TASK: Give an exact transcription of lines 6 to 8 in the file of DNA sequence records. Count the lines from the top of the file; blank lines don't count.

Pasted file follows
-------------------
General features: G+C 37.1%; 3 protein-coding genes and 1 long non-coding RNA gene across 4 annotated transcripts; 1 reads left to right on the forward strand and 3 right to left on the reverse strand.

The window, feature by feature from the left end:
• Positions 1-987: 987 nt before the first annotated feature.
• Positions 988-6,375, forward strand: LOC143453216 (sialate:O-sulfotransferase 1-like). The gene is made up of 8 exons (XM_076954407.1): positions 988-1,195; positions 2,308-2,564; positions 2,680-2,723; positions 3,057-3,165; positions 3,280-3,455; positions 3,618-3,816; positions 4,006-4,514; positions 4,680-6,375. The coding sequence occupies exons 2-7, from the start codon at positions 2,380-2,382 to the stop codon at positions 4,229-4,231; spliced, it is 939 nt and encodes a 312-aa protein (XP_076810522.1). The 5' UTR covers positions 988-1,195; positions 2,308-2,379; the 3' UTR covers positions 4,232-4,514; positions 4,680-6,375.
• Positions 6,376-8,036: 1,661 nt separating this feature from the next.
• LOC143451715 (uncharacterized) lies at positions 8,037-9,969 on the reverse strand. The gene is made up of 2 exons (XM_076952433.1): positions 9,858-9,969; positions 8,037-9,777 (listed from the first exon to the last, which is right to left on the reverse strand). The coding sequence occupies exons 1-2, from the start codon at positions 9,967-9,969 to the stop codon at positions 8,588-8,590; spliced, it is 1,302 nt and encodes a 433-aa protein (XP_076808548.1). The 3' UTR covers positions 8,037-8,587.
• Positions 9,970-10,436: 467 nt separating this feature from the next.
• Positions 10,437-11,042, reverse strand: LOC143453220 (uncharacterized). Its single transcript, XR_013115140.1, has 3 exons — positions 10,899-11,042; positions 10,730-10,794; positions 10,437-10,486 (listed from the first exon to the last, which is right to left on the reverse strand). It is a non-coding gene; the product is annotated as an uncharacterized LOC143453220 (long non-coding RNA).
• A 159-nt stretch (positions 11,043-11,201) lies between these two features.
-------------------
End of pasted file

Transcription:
• LOC143451715 (uncharacterized) lies at positions 8,037-9,969 on the reverse strand. The gene is made up of 2 exons (XM_076952433.1): positions 9,858-9,969; positions 8,037-9,777 (listed from the first exon to the last, which is right to left on the reverse strand). The coding sequence occupies exons 1-2, from the start codon at positions 9,967-9,969 to the stop codon at positions 8,588-8,590; spliced, it is 1,302 nt and encodes a 433-aa protein (XP_076808548.1). The 3' UTR covers positions 8,037-8,587.
• Positions 9,970-10,436: 467 nt separating this feature from the next.
• Positions 10,437-11,042, reverse strand: LOC143453220 (uncharacterized). Its single transcript, XR_013115140.1, has 3 exons — positions 10,899-11,042; positions 10,730-10,794; positions 10,437-10,486 (listed from the first exon to the last, which is right to left on the reverse strand). It is a non-coding gene; the product is annotated as an uncharacterized LOC143453220 (long non-coding RNA).